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WightFibre Under Fire for ‘Chaos’ Caused by Full Fibre Rollout

Friday, October 15th, 2021 (7:55 am) - Score 3,000
wightfibre engineer with ftth cable

Several councillors on the Isle of Wight, which sits just off the South Coast of Hampshire (England), have criticised ISP WightFibre‘s £85 million commercial rollout of a new gigabit-capable Fibre-to-the-Premises (FTTP) broadband network, which they claim has caused “chaos” and disruption across the island.

Back in April 2021 ISPreview.co.uk revealed (here) that WightFibre, which is backed by Infracapital and began their first street works in 2018/19, had so far covered 26,000 premises, and they expected to reach 41,000 by the end of 2021. The long-term goal is to achieve almost universal coverage of the island (c.70,000+ premises) by the end of 2025.

NOTE: Infracapital also owns or has stakes in Gigaclear, Ogi (Spectrum Internet), Neos Networks and Fibrus etc.

At the time, the operator confirmed that their build was running around six months behind schedule due to complications caused by a shortage of fibre engineers and disruption from the COVID-19 pandemic. However, a number of local councillors have now called for the operator to be hauled before one of the council’s scrutiny committee meetings in order to help explain the alleged “chaos” being caused by their rollout.

According to the Island Echo and Cllr Michael Lilley (Mayor of Ryde), “whole towns … get completely blocked up” by the work (a reference to some perhaps poorly timed road diversions) and there is “no real consultation with Island Roads or the highways team.” Lilley then highlighted the “patchwork pavements and horrendous disorganisation“, while Cllr Phil Jordan later also made reference to the “chaos” being caused by all of this.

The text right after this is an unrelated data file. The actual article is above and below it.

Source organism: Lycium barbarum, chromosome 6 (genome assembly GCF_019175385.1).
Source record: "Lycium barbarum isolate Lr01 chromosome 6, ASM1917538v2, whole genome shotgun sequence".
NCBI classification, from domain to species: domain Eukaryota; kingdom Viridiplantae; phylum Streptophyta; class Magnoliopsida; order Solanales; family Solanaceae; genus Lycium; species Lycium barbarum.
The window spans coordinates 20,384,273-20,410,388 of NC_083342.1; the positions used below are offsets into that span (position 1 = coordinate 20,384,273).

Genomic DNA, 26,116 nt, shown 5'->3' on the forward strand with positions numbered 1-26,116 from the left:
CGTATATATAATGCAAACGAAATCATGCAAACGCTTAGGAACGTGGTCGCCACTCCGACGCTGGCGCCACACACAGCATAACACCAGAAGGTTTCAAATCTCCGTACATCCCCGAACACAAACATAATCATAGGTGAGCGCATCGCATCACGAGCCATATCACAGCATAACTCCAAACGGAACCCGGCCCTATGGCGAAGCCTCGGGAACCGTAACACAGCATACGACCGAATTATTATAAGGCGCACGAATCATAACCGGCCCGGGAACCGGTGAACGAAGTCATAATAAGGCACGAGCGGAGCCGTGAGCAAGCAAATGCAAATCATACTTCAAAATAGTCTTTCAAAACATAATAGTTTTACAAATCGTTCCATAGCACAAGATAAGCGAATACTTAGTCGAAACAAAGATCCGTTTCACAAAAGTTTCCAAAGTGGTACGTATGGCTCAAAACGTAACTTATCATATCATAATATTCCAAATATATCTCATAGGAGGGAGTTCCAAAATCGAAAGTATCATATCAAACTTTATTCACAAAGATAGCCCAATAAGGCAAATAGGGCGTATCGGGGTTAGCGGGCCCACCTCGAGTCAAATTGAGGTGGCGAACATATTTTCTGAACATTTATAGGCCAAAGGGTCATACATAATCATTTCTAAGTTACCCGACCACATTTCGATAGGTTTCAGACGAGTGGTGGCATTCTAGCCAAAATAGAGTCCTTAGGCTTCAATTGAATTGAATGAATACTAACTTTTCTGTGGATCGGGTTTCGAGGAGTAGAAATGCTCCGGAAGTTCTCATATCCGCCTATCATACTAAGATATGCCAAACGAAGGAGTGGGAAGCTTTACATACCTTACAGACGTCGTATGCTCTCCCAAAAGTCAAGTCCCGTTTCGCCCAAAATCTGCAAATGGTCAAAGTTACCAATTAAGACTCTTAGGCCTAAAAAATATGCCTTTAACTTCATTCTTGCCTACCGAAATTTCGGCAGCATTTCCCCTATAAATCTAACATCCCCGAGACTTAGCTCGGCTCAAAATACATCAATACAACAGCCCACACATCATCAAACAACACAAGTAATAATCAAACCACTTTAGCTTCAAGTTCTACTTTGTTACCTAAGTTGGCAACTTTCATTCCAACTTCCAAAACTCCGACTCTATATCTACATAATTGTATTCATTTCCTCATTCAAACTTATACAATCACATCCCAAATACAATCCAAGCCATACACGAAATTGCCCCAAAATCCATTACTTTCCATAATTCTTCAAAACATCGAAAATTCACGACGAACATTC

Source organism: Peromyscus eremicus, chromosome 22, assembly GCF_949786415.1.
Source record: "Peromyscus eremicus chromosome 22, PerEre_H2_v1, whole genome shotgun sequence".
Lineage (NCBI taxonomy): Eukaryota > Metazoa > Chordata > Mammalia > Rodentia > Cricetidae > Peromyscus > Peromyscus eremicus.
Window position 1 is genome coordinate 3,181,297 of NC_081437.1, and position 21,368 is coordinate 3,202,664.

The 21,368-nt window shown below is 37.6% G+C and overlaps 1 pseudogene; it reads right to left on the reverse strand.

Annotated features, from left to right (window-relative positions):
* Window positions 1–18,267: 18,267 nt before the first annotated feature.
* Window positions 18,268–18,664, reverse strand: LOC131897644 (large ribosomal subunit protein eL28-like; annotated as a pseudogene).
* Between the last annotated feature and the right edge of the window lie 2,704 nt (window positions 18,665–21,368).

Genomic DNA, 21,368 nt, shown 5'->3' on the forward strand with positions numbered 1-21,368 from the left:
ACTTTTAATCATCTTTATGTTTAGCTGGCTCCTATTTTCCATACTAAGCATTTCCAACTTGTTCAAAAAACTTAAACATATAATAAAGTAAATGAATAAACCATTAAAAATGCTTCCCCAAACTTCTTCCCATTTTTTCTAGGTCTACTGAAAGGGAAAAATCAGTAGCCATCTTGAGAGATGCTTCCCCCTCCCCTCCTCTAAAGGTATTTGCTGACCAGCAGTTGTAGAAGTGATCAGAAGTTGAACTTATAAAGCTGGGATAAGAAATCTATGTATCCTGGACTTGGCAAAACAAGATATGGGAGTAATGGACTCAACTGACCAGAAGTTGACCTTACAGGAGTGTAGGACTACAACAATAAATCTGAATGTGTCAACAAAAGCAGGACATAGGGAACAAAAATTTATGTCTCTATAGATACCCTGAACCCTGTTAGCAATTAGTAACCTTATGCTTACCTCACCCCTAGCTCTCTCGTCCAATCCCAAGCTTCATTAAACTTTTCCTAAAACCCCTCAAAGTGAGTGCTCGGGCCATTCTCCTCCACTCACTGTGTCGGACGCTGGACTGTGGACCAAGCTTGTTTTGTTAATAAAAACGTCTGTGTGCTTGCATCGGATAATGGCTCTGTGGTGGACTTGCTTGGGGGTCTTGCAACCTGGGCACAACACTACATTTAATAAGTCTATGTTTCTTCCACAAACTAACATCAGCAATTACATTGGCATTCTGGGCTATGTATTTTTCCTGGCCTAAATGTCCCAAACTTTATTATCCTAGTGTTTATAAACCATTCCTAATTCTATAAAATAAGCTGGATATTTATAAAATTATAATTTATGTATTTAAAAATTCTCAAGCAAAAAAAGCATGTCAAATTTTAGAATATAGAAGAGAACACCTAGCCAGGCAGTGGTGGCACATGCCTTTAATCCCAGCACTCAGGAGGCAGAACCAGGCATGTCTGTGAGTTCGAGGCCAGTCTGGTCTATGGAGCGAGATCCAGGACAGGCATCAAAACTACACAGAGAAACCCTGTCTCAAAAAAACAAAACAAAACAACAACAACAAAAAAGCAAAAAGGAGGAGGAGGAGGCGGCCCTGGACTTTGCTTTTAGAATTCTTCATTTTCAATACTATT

John Irvine, CEO of WightFibre, said:

“We do co-ordinate closely with Island Roads. WightFibre will be happy to make this clear to the council’s scrutiny committee.

Further, WightFibre typically reinstates our work to a higher standard of repair than the original condition of the footway or roadway. WightFibre will also be happy to make this clear to the scrutiny committee.

If we do get approached by the Scrutiny Committee we will respond to them directly.”

As it stands the council has not yet heard the Island Roads side of this story, which may or may not paint a different picture. But as we always say, deploying new infrastructure will inevitably create periods of disruption for local residents, which is often true no matter who is doing the noisy civil engineering side of things (over the years we’ve seen similar gripes being levelled against Openreach, Virgin Media, CityFibre and many others).

Such work will often end up attracting complaints, some of which are difficult to avoid (e.g. blocked driveways, disruption from road diversions and noise), although in other cases the contractors might also be failing to follow good practice. However, in the long run, the ability to access affordable gigabit broadband speeds should make all of this disruption worthwhile and may boost the value of local housing, as well as the economy.

Nevertheless, operators do still have a clear responsibility to finish the work properly and hopefully any future council meeting will be able to confirm that this is taking place, or encourage a correction if it is not. We can probably expect to see a lot more articles, like the one above, as the UK full fibre rollout slowly starts to peak over the next couple of years.

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By Mark Jackson